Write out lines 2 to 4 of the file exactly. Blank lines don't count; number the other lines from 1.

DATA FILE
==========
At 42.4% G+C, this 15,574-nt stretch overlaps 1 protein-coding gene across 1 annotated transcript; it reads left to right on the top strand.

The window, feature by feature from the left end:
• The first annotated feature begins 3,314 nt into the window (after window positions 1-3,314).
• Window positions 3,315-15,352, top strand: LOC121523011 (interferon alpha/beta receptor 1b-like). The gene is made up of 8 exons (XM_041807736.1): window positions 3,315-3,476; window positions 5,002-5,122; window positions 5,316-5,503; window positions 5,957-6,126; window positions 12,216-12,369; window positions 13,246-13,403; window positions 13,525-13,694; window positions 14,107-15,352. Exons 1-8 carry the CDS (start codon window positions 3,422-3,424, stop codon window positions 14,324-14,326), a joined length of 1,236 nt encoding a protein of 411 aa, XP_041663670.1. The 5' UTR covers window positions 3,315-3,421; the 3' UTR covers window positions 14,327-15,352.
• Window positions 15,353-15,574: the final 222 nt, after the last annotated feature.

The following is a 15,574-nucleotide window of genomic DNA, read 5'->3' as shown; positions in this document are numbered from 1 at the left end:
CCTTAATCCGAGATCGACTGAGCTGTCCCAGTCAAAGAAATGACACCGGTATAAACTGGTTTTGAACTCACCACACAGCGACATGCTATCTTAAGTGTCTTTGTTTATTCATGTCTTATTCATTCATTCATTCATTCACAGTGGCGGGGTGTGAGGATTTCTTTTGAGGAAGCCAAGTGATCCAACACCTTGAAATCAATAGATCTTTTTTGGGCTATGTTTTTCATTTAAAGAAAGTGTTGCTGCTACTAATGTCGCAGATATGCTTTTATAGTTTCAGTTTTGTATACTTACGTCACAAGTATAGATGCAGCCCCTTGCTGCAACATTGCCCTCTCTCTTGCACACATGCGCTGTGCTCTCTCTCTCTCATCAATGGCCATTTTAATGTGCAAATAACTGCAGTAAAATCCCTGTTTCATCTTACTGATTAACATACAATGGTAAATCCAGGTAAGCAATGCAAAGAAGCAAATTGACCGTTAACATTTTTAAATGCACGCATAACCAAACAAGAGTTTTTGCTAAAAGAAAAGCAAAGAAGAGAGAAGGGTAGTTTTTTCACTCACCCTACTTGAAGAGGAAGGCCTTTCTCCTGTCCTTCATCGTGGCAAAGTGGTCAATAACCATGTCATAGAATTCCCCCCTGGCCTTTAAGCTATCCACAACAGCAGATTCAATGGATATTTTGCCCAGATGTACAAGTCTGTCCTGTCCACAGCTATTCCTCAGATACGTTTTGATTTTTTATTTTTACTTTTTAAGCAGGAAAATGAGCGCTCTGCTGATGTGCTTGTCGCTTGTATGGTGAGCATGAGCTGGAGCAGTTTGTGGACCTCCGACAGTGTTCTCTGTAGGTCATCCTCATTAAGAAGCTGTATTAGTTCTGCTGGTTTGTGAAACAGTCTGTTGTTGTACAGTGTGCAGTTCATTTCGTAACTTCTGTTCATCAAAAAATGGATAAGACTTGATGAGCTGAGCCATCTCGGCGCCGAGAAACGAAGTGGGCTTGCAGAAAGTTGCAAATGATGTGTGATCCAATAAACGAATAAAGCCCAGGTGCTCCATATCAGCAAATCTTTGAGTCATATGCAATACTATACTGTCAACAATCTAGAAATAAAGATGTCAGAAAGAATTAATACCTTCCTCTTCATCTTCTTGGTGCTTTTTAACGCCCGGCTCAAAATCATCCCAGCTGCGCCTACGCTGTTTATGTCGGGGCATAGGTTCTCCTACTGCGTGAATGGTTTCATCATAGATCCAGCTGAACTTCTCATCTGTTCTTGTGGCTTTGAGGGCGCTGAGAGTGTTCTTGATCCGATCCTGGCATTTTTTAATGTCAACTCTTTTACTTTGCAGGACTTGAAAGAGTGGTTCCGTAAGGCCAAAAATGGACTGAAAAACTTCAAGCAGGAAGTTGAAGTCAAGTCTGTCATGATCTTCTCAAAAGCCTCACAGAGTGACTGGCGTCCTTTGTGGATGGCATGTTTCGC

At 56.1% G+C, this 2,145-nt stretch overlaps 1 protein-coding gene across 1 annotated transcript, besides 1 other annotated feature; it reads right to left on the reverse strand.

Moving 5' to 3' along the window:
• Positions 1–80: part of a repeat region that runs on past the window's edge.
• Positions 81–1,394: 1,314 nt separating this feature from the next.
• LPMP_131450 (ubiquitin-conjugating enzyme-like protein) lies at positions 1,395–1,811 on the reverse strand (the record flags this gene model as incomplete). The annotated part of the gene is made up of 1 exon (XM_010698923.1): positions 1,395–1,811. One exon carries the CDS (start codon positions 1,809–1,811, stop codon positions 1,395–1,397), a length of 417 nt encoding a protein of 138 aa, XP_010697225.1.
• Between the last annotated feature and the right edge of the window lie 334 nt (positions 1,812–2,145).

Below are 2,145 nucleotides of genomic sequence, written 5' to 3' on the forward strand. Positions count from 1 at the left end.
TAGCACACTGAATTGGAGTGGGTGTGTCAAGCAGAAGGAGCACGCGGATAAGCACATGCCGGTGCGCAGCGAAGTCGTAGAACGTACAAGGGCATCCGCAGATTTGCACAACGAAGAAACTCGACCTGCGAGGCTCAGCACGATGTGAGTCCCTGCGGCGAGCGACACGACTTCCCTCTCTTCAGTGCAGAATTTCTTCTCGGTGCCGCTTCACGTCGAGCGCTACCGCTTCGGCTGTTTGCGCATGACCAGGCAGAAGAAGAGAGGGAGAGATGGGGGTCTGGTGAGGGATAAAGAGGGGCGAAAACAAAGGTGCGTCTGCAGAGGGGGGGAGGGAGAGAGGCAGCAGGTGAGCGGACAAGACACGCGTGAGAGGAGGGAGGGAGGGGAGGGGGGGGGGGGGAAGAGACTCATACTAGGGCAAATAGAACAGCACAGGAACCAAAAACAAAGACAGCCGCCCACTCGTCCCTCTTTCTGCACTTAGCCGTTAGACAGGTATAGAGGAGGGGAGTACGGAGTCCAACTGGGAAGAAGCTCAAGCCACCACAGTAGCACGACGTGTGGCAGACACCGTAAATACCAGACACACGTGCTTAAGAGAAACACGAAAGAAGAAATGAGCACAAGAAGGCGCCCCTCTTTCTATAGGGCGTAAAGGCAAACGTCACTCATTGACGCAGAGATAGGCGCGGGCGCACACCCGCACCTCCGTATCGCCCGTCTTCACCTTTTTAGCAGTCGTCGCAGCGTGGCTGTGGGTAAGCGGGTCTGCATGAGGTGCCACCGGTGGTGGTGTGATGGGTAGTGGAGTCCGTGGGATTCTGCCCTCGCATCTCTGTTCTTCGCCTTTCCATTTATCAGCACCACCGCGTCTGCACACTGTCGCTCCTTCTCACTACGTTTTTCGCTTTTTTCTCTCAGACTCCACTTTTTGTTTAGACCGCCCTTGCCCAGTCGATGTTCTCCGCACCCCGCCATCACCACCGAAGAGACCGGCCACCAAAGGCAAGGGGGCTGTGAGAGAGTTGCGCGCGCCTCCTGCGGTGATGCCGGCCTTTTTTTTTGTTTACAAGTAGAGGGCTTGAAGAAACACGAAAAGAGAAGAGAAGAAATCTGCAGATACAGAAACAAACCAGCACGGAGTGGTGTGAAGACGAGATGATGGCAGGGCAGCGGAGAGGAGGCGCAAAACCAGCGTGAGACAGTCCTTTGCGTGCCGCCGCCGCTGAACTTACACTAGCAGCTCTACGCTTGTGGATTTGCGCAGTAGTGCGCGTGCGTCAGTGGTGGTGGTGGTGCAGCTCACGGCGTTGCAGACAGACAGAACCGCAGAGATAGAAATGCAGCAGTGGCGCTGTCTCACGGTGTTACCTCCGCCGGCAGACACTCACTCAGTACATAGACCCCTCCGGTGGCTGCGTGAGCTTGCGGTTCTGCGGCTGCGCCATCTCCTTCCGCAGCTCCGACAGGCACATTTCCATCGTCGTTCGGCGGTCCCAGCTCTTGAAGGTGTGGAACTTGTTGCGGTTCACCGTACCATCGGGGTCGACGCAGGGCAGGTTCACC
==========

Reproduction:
The window, feature by feature from the left end:
• The first annotated feature begins 3,314 nt into the window (after window positions 1-3,314).
• Window positions 3,315-15,352, top strand: LOC121523011 (interferon alpha/beta receptor 1b-like). The gene is made up of 8 exons (XM_041807736.1): window positions 3,315-3,476; window positions 5,002-5,122; window positions 5,316-5,503; window positions 5,957-6,126; window positions 12,216-12,369; window positions 13,246-13,403; window positions 13,525-13,694; window positions 14,107-15,352. Exons 1-8 carry the CDS (start codon window positions 3,422-3,424, stop codon window positions 14,324-14,326), a joined length of 1,236 nt encoding a protein of 411 aa, XP_041663670.1. The 5' UTR covers window positions 3,315-3,421; the 3' UTR covers window positions 14,327-15,352.